John Carpay, The Western Standard
In Calgary you run the risk of a $500 fine for expressing an opinion in a public place that someone else finds offensive. Under the amended “Public Behaviour Bylaw” 54M2006, the City has made it an offence to “communicate with a person in a manner that could reasonably cause offence or humiliation.” You could even be found guilty if nobody actually felt offended or humiliated, because this law prohibits speech that “could reasonably cause” such feelings– whether someone felt them or not.
Bylaw54M2006 directly prohibits the peaceful expression of opinions that a listener or viewer could perceive as offensive or humiliating. For example, if a drag queen who reads books to young children feels “humiliated” or “offended” by someone speaking out against the sexualization of children, the advocate for children’s innocence is guilty of “harassment.”
The City of Calgary appears to believe that free expression “restricts safe access to public spaces for victims, and forces victims to alter their behaviour out of fear, anxiety, and other psychological and physical harms.” The City sees the Charter’s protection of free expression as creating “imbalanced power dynamics and inequality, disproportionately impacting affected groups at higher risk of being targeted.” So, the City wants to remove free expression from Calgary streets to make them “safer” for everyone. Most of the preceding phrases come from the City’s website in regard to “street harassment.” Essentially, Calgary has redefined the expression of one’s opinions in a public place as “street harassment.”
Redefining speech as “harassment,” this bylaw is impossibly vague, because it’s impossible to know with any degree of certainty what might “offend” or “humiliate” someone in a public place where people of different ages, races, religions, sexual proclivities and political beliefs might congregate. Whatever you say in the public square could reasonably cause offence or humiliation to at least one person. So, it’s now up to the Calgary Police Service to determine subjectively whether to slap you with a $500 ticket for having spoken your mind in a city park, on a public sidewalk, or in some other public place.
We should crack down on “harassment” if it consists of screaming, yelling, pushing, shoving, threatening, continuing to follow a person after she or he has told you to stop, or deliberately getting extremely close to a person when circumstances (e.g., a crowded elevator, crowded bus) do not warrant it. However, the foregoing examples of real harassment are already illegal under various existing laws.
It is a criminal assault to push, shove, hit or punch someone, or even touch someone without consent. Uttering threats to harm a person’s life, body or property is also criminal. Disturbing the peace by yelling and screaming is criminal, and also contrary to municipal noise bylaws. It is already illegal to “obstruct, interrupt, or interfere with the lawful use, enjoyment or operation of property.” Criminal Code section 430 makes it a crime to block access to someone going about their business and engaging in legal activities.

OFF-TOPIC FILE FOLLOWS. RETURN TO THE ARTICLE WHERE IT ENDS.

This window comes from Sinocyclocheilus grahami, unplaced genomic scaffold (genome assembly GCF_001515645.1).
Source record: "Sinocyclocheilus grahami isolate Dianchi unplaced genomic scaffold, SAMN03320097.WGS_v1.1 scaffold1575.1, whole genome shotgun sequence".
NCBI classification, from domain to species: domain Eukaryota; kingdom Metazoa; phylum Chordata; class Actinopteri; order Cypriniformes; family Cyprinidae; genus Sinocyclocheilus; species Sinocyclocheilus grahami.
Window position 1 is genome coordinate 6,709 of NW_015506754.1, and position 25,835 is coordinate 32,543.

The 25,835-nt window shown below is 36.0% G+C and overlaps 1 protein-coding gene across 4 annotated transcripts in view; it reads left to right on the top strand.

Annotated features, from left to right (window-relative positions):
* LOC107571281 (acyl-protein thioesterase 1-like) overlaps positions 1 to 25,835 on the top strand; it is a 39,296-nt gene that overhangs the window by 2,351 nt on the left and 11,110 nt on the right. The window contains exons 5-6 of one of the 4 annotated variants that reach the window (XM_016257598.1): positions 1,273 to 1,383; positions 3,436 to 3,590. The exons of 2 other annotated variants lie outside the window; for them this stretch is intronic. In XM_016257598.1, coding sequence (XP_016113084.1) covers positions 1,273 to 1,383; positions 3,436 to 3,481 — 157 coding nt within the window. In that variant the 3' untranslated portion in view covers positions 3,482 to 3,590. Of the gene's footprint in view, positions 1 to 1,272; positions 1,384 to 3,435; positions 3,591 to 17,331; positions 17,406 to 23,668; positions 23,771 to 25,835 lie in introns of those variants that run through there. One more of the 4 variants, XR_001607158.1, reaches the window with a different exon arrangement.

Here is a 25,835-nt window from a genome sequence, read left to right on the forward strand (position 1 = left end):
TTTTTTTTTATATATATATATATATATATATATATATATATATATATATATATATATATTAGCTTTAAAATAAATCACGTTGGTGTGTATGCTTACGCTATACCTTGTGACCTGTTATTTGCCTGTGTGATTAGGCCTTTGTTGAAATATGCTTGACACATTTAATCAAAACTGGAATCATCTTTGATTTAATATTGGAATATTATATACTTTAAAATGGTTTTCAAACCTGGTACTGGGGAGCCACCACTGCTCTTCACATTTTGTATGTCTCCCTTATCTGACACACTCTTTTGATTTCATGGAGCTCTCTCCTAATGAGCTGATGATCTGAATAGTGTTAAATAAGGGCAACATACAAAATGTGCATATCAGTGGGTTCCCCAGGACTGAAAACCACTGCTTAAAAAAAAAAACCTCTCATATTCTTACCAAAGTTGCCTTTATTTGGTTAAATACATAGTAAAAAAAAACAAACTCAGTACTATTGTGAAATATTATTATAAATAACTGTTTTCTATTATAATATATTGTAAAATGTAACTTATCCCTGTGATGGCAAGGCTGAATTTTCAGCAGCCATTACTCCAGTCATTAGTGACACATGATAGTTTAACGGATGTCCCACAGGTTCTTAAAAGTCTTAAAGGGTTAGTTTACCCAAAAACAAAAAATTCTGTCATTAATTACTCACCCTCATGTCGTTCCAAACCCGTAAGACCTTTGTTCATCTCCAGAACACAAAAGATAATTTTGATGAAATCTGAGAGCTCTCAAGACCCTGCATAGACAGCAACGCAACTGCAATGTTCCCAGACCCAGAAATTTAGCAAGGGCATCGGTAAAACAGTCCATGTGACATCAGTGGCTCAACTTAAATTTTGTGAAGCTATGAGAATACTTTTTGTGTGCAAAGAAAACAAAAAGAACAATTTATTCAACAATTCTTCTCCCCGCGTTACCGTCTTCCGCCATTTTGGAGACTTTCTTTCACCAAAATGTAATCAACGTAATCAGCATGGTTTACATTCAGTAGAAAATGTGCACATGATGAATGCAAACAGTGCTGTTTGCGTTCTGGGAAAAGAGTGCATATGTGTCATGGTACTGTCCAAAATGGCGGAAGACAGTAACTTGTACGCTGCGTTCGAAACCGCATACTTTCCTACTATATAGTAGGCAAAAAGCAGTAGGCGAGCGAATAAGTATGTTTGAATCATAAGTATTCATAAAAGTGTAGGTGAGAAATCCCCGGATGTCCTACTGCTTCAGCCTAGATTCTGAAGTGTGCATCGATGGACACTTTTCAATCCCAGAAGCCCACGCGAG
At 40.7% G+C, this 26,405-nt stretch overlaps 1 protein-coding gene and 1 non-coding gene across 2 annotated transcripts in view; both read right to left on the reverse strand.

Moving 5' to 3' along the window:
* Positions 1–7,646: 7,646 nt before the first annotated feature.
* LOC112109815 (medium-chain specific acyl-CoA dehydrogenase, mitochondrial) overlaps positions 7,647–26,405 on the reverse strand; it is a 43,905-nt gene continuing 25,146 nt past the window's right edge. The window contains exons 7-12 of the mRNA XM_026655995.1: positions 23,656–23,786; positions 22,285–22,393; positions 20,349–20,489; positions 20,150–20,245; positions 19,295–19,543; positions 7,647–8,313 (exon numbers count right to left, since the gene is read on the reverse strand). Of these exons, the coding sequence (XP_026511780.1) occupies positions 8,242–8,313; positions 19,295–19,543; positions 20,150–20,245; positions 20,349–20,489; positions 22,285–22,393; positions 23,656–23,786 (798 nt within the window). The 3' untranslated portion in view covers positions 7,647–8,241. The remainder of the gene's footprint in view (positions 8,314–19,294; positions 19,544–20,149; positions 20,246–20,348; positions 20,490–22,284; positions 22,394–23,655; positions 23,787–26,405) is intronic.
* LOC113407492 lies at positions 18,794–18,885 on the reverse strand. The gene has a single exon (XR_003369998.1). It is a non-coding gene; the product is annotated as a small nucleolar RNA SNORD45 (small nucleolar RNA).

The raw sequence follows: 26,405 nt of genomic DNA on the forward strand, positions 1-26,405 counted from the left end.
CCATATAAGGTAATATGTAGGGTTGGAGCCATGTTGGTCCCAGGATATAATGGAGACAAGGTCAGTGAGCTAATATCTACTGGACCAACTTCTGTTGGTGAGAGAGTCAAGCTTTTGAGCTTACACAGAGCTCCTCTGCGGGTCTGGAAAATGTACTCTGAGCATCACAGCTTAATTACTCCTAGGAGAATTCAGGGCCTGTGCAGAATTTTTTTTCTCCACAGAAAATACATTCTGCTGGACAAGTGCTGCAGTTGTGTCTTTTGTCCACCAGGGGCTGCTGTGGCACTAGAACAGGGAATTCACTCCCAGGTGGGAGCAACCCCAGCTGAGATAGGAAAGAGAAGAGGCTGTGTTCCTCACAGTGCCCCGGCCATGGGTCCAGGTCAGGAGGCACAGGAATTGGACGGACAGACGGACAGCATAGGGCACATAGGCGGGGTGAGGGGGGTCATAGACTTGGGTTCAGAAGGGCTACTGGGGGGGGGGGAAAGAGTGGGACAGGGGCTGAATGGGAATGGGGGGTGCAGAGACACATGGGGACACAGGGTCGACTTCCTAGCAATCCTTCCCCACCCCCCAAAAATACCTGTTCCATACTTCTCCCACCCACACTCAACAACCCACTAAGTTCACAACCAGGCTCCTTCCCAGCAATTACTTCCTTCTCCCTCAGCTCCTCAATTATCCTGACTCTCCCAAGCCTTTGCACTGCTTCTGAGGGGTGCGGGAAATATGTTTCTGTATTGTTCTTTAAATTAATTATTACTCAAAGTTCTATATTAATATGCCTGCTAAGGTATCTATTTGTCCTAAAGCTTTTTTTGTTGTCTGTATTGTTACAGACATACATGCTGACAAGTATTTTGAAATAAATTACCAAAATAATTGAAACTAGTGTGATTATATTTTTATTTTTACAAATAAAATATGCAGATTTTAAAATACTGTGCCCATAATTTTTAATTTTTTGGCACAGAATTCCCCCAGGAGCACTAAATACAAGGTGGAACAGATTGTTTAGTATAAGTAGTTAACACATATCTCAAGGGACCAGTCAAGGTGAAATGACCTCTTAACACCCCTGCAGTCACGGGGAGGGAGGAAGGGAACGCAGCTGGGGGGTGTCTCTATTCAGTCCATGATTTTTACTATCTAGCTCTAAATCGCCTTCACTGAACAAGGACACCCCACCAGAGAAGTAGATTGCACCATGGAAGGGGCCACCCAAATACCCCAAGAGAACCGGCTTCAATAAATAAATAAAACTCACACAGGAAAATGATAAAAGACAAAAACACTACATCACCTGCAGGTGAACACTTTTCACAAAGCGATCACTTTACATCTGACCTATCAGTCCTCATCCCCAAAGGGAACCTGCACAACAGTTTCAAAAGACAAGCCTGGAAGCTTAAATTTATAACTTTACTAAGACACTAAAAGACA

An oil company executive might feel “humiliated” when confronted by Greenpeace protesters on a public sidewalk, whom she cannot avoid seeing and hearing while on her way to her downtown office. But as long as environmentalists do not threaten to harm her life or property, and do not physically obstruct her access to her office, any offence she may feel is simply part of living in a free country.
Whether the topic of debate is abortion, pipelines, lockdowns, mandatory vaccination policies, or drag queens reading books to children in libraries, how can citizens debate issues without referring– directly or indirectly–to standards of good and evil? In a free society, nobody can be exempt from having her or his actions criticized as inappropriate (or even immoral) by others, which might result in feelings of offence or humiliation. Witness the predictable litany of judgments cast by Social Justice Warriors on their “morally inferior” neighbours as being racist, sexist, homophobic, transphobic, misogynist etc. Would Calgary Mayor Jyoti Gondek favour slapping her woke allies with $500 fines over this kind of name-calling?
Feelings of being “humiliated” and “offended” are normal and to be expected in a free country; all Canadians have a right to criticize and denounce peacefully whatever conduct they believe to be wrong. Canadians exercise this right every day, denouncing what they believe to be political, economic, social or environmental injustices. This will necessarily offend — and even humiliate–those who carry out such actions.
Mayor Gondek’s revised bylaw is about government deciding that the “wrong” opinion cannot be expressed peacefully in a public place if her political friends feel offended or humiliated by this “wrong” opinion. Under the false pretence of stopping already-illegal behaviour, this censorship bylaw targets freedom of expression–a pillar of our free and democratic society.